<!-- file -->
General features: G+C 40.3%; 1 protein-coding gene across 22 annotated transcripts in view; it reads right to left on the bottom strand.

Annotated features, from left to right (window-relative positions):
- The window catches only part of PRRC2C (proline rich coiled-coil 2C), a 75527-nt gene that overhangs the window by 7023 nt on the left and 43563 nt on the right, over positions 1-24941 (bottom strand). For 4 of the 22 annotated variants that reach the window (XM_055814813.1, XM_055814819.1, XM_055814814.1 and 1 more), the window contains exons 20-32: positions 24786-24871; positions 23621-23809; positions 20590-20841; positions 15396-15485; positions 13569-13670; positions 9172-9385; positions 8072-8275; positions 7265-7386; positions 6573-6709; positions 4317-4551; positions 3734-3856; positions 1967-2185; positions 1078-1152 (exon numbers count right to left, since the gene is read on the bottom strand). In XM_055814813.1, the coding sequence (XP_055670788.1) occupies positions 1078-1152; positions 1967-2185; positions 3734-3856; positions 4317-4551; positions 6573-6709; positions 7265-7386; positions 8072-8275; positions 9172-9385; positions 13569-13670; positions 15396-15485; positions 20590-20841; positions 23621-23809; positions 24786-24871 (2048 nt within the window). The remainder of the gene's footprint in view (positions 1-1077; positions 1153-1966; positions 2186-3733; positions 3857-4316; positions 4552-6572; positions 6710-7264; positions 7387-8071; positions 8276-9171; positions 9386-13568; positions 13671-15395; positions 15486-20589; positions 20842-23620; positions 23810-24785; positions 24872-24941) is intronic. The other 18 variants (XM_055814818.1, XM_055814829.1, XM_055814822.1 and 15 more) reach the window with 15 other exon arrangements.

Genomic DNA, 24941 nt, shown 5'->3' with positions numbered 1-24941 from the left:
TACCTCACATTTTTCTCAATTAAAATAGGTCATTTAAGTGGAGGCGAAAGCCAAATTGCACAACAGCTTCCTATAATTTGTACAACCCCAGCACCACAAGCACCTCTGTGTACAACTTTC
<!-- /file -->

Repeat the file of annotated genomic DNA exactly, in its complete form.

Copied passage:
General features: G+C 40.3%; 1 protein-coding gene across 22 annotated transcripts in view; it reads right to left on the bottom strand.

Annotated features, from left to right (window-relative positions):
- The window catches only part of PRRC2C (proline rich coiled-coil 2C), a 75527-nt gene that overhangs the window by 7023 nt on the left and 43563 nt on the right, over positions 1-24941 (bottom strand). For 4 of the 22 annotated variants that reach the window (XM_055814813.1, XM_055814819.1, XM_055814814.1 and 1 more), the window contains exons 20-32: positions 24786-24871; positions 23621-23809; positions 20590-20841; positions 15396-15485; positions 13569-13670; positions 9172-9385; positions 8072-8275; positions 7265-7386; positions 6573-6709; positions 4317-4551; positions 3734-3856; positions 1967-2185; positions 1078-1152 (exon numbers count right to left, since the gene is read on the bottom strand). In XM_055814813.1, the coding sequence (XP_055670788.1) occupies positions 1078-1152; positions 1967-2185; positions 3734-3856; positions 4317-4551; positions 6573-6709; positions 7265-7386; positions 8072-8275; positions 9172-9385; positions 13569-13670; positions 15396-15485; positions 20590-20841; positions 23621-23809; positions 24786-24871 (2048 nt within the window). The remainder of the gene's footprint in view (positions 1-1077; positions 1153-1966; positions 2186-3733; positions 3857-4316; positions 4552-6572; positions 6710-7264; positions 7387-8071; positions 8276-9171; positions 9386-13568; positions 13671-15395; positions 15486-20589; positions 20842-23620; positions 23810-24785; positions 24872-24941) is intronic. The other 18 variants (XM_055814818.1, XM_055814829.1, XM_055814822.1 and 15 more) reach the window with 15 other exon arrangements.

Genomic DNA, 24941 nt, shown 5'->3' with positions numbered 1-24941 from the left:
TACCTCACATTTTTCTCAATTAAAATAGGTCATTTAAGTGGAGGCGAAAGCCAAATTGCACAACAGCTTCCTATAATTTGTACAACCCCAGCACCACAAGCACCTCTGTGTACAACTTTC